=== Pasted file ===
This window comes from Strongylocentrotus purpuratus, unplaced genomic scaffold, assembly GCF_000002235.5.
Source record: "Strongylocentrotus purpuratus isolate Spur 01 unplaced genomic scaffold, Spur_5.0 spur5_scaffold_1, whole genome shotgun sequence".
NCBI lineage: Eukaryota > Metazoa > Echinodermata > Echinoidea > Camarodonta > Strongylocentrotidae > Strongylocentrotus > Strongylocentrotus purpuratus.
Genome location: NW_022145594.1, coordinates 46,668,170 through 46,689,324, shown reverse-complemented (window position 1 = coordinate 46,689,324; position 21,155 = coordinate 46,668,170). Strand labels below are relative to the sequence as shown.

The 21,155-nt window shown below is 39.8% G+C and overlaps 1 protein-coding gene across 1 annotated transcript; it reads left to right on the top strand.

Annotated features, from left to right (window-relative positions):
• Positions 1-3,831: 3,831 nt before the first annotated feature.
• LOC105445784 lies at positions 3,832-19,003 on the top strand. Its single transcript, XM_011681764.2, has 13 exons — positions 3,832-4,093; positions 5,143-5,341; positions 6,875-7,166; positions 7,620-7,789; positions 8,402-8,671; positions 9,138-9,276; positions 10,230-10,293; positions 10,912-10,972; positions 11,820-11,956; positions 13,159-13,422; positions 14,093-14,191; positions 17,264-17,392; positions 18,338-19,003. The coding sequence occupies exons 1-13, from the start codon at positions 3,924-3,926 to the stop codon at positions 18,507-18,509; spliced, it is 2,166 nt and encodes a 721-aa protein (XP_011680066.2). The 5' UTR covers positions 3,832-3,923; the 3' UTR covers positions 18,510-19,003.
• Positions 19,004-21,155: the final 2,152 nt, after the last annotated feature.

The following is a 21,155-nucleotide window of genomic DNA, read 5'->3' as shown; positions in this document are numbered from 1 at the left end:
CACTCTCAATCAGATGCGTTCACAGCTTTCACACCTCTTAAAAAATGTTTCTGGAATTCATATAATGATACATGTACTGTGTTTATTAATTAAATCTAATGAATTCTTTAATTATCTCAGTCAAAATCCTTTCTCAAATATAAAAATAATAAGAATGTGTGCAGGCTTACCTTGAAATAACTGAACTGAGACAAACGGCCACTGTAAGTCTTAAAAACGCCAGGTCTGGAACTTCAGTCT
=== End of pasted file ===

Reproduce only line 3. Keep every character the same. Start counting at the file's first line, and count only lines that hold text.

NCBI lineage: Eukaryota > Metazoa > Echinodermata > Echinoidea > Camarodonta > Strongylocentrotidae > Strongylocentrotus > Strongylocentrotus purpuratus.